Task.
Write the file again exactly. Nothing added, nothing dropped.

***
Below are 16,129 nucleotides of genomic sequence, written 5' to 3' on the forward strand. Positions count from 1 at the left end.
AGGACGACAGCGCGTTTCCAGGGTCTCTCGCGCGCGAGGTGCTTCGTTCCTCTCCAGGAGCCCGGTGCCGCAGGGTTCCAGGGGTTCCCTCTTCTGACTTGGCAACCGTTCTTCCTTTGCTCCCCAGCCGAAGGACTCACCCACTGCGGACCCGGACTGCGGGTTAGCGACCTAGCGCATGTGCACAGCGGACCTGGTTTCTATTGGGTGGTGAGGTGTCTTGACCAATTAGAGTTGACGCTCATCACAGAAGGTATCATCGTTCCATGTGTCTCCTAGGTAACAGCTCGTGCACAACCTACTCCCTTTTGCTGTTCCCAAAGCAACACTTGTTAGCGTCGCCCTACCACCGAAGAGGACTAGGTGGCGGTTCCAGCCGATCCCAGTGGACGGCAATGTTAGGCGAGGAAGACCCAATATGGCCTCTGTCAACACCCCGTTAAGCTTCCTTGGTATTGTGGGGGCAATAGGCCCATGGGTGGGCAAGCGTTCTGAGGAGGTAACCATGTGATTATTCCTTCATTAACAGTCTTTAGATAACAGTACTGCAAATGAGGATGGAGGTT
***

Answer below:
Below are 16,129 nucleotides of genomic sequence, written 5' to 3' on the forward strand. Positions count from 1 at the left end.
AGGACGACAGCGCGTTTCCAGGGTCTCTCGCGCGCGAGGTGCTTCGTTCCTCTCCAGGAGCCCGGTGCCGCAGGGTTCCAGGGGTTCCCTCTTCTGACTTGGCAACCGTTCTTCCTTTGCTCCCCAGCCGAAGGACTCACCCACTGCGGACCCGGACTGCGGGTTAGCGACCTAGCGCATGTGCACAGCGGACCTGGTTTCTATTGGGTGGTGAGGTGTCTTGACCAATTAGAGTTGACGCTCATCACAGAAGGTATCATCGTTCCATGTGTCTCCTAGGTAACAGCTCGTGCACAACCTACTCCCTTTTGCTGTTCCCAAAGCAACACTTGTTAGCGTCGCCCTACCACCGAAGAGGACTAGGTGGCGGTTCCAGCCGATCCCAGTGGACGGCAATGTTAGGCGAGGAAGACCCAATATGGCCTCTGTCAACACCCCGTTAAGCTTCCTTGGTATTGTGGGGGCAATAGGCCCATGGGTGGGCAAGCGTTCTGAGGAGGTAACCATGTGATTATTCCTTCATTAACAGTCTTTAGATAACAGTACTGCAAATGAGGATGGAGGTT